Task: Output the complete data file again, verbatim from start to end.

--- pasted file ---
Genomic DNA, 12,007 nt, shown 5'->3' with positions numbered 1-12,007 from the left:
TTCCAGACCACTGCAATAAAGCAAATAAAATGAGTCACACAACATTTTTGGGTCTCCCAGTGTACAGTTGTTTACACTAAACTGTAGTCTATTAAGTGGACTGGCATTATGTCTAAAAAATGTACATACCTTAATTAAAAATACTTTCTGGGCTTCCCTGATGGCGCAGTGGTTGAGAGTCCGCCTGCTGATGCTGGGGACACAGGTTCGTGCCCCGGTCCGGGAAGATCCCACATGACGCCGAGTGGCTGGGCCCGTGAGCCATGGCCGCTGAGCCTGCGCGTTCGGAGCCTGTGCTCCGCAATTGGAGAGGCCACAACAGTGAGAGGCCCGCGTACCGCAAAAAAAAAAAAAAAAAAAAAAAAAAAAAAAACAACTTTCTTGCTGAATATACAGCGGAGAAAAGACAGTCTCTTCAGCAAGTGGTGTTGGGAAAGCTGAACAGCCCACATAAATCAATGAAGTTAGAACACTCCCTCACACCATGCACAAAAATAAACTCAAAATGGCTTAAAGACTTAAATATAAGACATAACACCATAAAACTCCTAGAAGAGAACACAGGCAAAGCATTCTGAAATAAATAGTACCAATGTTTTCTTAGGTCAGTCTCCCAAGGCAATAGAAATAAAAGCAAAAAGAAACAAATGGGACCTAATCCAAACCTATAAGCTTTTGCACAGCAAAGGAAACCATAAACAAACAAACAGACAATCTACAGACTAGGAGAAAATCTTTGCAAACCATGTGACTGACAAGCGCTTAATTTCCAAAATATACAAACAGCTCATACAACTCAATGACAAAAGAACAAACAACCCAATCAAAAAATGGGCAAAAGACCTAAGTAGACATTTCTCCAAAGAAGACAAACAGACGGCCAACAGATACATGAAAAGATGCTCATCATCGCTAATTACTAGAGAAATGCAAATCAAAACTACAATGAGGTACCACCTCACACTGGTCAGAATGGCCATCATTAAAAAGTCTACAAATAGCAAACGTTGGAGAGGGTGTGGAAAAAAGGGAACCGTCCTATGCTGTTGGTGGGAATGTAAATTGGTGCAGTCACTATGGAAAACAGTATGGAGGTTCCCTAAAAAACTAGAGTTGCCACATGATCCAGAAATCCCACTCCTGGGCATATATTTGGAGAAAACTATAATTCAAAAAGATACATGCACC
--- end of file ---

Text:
Genomic DNA, 12,007 nt, shown 5'->3' with positions numbered 1-12,007 from the left:
TTCCAGACCACTGCAATAAAGCAAATAAAATGAGTCACACAACATTTTTGGGTCTCCCAGTGTACAGTTGTTTACACTAAACTGTAGTCTATTAAGTGGACTGGCATTATGTCTAAAAAATGTACATACCTTAATTAAAAATACTTTCTGGGCTTCCCTGATGGCGCAGTGGTTGAGAGTCCGCCTGCTGATGCTGGGGACACAGGTTCGTGCCCCGGTCCGGGAAGATCCCACATGACGCCGAGTGGCTGGGCCCGTGAGCCATGGCCGCTGAGCCTGCGCGTTCGGAGCCTGTGCTCCGCAATTGGAGAGGCCACAACAGTGAGAGGCCCGCGTACCGCAAAAAAAAAAAAAAAAAAAAAAAAAAAAAAAACAACTTTCTTGCTGAATATACAGCGGAGAAAAGACAGTCTCTTCAGCAAGTGGTGTTGGGAAAGCTGAACAGCCCACATAAATCAATGAAGTTAGAACACTCCCTCACACCATGCACAAAAATAAACTCAAAATGGCTTAAAGACTTAAATATAAGACATAACACCATAAAACTCCTAGAAGAGAACACAGGCAAAGCATTCTGAAATAAATAGTACCAATGTTTTCTTAGGTCAGTCTCCCAAGGCAATAGAAATAAAAGCAAAAAGAAACAAATGGGACCTAATCCAAACCTATAAGCTTTTGCACAGCAAAGGAAACCATAAACAAACAAACAGACAATCTACAGACTAGGAGAAAATCTTTGCAAACCATGTGACTGACAAGCGCTTAATTTCCAAAATATACAAACAGCTCATACAACTCAATGACAAAAGAACAAACAACCCAATCAAAAAATGGGCAAAAGACCTAAGTAGACATTTCTCCAAAGAAGACAAACAGACGGCCAACAGATACATGAAAAGATGCTCATCATCGCTAATTACTAGAGAAATGCAAATCAAAACTACAATGAGGTACCACCTCACACTGGTCAGAATGGCCATCATTAAAAAGTCTACAAATAGCAAACGTTGGAGAGGGTGTGGAAAAAAGGGAACCGTCCTATGCTGTTGGTGGGAATGTAAATTGGTGCAGTCACTATGGAAAACAGTATGGAGGTTCCCTAAAAAACTAGAGTTGCCACATGATCCAGAAATCCCACTCCTGGGCATATATTTGGAGAAAACTATAATTCAAAAAGATACATGCACC